But is all the busy “good?”
Or, is a “good tired” ever a good thing, beyond a rare occurrence, now and then?

I’m left asking: “Is the last month-and-a-half how I wanted to spend my last days?”

It’s theoretical. I get that.

But I’m afraid the answer would be, “No.” That’s what’s coming to me, at least.

Sure, a lot of what I did, I’d do again. In….ahem…a heartbeat.

But all of it? Would I work all those days in a row, or would I find the way to take some time off?

For example, I can’t recall when I last picked up my guitar and just played for a day. Or even a few hours.
When was the last time I wrote a song?
I cannot remember.

That can’t be good.

Yes, I get away to ride my bike pretty regularly.
But even during a lot of these rides, as I’m peddling away, my mind is already on whatever-comes-next…worried that I won’t make the next thing; failing to even see the beauty of the lake.

All the time (and I mean all the time) people tell me, “Eric, how is it that you move so fast?”!!”
Or, “I’ve never seen anybody move as fast as you!”

I’ve always taken these as compliments.
Or, as a shield. A shield against the inner voice that says “You’re not doing enough…”

But maybe it’s not really a compliment or a shield.
Maybe it’s an indictment.
A condemnation, even.
A flaw.

Here’s the image that came to me today:

My life has an “extra-beat.” Life is a song in 4/4 time, and I’m always cramming-in just one extra downbeat. A fifth beat in the measure, that makes the rhythm a little….bit….off.

You probably see where I’m going with this
Because this is what they’re telling me about my heart too.

My heart has an “extra beat.”
It’s not beating too fast, or too slow.
My blood pressure’s good.
No blockages.

But, there’s an extra beat in the rhythm.

So what hit me between the eyes today is: As goes my heart, so goes my life. I have an “extra beat.”

So, the next question, for me is: what to do about it.
Or, existentially, probably not do.

I mean, the heart problem will get solved, I am sure. I’ll go to the cardiologist in a few weeks, and we’ll talk about what, medically, might be causing these extra-beats. What the next step is, etc, etc…

But I don’t need a cardiologist to tell me what’s causing the extra-beats in life.
I can pretty easily identify that.

The question is: Do I cut something out?
If so, what would that be?
Or, When it’s all good, what do/can you cut?

What would a regular life-beat look like?

These are my questions.
These are my confessions.
I don’t come here tonight with answers, but simply a willingness to hold the questions before me in tension.

What am I going to do about the “Extra Beats?”

Stay tuned…

(Leave a comment below. If you like this post, then “share it” or “like” it on Facebook/Twitter by clicking the box below, so others can see too. Comments here are moderated, and are approved at my discretion, when I can get to it..so be patient if they don’t appear right away)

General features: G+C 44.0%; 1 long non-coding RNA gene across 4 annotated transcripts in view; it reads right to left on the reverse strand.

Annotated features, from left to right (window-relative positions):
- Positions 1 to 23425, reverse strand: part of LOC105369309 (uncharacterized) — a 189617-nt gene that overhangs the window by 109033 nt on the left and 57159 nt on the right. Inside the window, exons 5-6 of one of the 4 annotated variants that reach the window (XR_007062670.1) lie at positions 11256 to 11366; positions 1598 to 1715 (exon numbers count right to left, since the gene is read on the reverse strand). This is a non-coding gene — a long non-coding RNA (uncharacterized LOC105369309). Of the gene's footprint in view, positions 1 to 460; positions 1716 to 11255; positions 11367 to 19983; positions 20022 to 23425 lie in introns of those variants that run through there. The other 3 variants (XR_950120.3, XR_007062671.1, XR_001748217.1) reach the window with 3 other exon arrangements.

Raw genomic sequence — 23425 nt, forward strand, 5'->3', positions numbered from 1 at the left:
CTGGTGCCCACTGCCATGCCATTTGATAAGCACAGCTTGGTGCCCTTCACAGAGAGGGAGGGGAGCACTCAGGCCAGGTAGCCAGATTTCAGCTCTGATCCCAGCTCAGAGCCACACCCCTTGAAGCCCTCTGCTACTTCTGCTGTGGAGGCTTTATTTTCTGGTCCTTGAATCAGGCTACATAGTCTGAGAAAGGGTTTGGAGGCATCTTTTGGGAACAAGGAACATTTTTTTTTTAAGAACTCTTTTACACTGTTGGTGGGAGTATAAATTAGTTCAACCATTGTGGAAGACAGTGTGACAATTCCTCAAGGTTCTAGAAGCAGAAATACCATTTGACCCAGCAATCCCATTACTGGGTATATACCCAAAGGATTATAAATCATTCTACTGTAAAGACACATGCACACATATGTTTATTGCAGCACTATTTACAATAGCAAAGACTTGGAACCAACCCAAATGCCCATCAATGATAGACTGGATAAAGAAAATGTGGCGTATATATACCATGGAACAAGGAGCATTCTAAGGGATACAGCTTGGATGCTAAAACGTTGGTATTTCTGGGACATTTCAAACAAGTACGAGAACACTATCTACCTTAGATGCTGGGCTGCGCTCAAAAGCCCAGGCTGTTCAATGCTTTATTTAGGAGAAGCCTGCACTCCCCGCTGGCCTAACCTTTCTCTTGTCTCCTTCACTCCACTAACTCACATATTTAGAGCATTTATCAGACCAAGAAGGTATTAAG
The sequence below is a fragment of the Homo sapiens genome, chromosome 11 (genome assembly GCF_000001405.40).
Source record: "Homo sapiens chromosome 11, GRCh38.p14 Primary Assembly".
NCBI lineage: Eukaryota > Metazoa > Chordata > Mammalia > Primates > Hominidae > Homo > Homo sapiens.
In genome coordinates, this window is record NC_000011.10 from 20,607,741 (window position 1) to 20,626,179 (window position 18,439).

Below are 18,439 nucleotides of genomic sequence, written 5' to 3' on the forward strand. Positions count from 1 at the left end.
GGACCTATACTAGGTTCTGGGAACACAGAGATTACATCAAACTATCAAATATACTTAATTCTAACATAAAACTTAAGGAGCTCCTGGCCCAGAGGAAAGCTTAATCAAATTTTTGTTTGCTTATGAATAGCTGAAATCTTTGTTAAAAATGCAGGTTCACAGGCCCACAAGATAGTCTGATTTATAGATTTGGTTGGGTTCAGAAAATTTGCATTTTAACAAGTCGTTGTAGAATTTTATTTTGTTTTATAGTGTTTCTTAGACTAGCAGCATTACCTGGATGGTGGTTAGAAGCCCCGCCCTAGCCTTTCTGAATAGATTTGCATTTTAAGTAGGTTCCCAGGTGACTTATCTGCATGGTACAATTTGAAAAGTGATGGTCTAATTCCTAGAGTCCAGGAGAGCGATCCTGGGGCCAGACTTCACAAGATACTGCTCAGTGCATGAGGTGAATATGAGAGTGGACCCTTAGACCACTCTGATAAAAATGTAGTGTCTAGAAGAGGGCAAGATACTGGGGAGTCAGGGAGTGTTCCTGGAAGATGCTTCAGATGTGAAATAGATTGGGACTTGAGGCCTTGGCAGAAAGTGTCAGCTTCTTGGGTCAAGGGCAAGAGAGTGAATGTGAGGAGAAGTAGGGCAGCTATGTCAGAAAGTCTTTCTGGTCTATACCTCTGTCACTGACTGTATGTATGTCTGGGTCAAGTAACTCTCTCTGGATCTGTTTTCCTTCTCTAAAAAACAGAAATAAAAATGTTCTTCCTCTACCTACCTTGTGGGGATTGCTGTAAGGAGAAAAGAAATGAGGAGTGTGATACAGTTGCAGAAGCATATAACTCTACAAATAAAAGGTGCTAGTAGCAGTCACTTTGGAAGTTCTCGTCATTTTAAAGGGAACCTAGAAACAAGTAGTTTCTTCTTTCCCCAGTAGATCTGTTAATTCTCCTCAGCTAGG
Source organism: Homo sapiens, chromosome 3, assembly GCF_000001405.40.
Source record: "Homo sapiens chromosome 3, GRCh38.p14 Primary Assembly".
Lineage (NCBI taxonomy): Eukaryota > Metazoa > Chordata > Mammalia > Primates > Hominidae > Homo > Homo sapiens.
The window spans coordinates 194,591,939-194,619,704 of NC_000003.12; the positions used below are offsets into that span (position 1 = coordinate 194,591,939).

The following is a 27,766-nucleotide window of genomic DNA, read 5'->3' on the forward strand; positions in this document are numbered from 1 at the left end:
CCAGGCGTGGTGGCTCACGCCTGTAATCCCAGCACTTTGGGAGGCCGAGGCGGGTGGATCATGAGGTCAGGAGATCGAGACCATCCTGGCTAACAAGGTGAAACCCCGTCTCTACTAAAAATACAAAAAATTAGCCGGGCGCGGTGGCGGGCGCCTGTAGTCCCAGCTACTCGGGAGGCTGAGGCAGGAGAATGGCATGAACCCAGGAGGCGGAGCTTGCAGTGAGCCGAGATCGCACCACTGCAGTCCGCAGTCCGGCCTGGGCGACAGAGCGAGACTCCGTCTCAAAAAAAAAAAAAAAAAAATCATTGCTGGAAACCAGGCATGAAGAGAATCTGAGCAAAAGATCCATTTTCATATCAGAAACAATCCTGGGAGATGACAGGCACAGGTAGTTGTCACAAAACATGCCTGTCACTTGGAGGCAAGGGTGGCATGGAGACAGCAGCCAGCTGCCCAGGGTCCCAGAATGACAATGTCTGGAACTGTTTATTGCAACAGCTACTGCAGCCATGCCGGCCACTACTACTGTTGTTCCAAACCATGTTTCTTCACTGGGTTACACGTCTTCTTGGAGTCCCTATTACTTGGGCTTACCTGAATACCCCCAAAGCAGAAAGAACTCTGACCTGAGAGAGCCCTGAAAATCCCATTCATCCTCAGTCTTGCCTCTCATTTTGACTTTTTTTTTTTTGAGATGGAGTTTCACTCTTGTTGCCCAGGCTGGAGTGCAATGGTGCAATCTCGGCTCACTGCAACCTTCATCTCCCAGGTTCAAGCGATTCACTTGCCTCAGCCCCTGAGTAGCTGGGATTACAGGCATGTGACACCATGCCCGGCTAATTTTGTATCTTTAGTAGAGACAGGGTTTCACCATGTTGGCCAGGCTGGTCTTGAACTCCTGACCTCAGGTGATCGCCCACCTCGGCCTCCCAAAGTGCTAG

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Eric Folkerth is a minister, musician, author and blogger. He has been Senior Pastor of Northaven United Methodist Church in Dallas, Texas since 2001. During his tenure, church membership has grown almost 30 percent, and a completely new church facility (sanctuary and education building) has been constructed. Northaven is a leading progressive Christian congregation in the Southwest. Northaven is an eclectic collection of gay and straight families, artists, musicians, theater folks, academic theologians, lawyers and judges (go figure), socially conscious community activists, people who don't "check their brain at the door," and a wide array of others who either see it as their "last chance" inside the "institutional church," or their first trip back in decades. Eric is an avid blogger and published author.  Eric is also an award-winning singer-songwriter, who performs throughout Texas and the Southwest. He's an engaging live performer whose first CD was released in 2000. His songs have won honorable mention in both the Billboard and Great American song contests; and he's been a finalist in the 5th Street Festival and South Florida Folk Festival songwriter competitions. Eric is also a leader of Connections, a unique band comprised of United Methodist clergy and layfolk from throughout North Texas. Connections performs "cover shows" of artists like Dan Fogelberg, Chicago, Eagles, Doobie Brothers, Billy Joel, Stevie Wonder, James Taylor and others. Their shows draw crowds of between 300 and 1,000 fans, and they have raised more than $240,000 dollars for worthy charities. Eric has led or co-led hundreds of persons on mission trips around the globe, to places such as Mexico, Haiti, Russia, and Nepal. He has worked with lay persons to build ten homes, and one Community Center, in partnership with Habitat for Humanity of Dallas. He's a popular preacher, and often tackles challenging issues of social justice in his writings and sermons. His wife, Judge Dennise Garcia, is a State District Judge for Dallas, County. As judge of the 303rd Family District Court, she consistently gets high ratings from area lawyers, and was named "best judge" by The Dallas Observer. First elected in 2004, she was the first Latina ever elected to a county-wide bench in Dallas County. She was re-elected for a third term in 2010. They have the world's best daughter, Maria, and an incredible dog, Daisy. (As always, if you like this post, then "like" this on Facebook by clicking the box below, so others can see too...)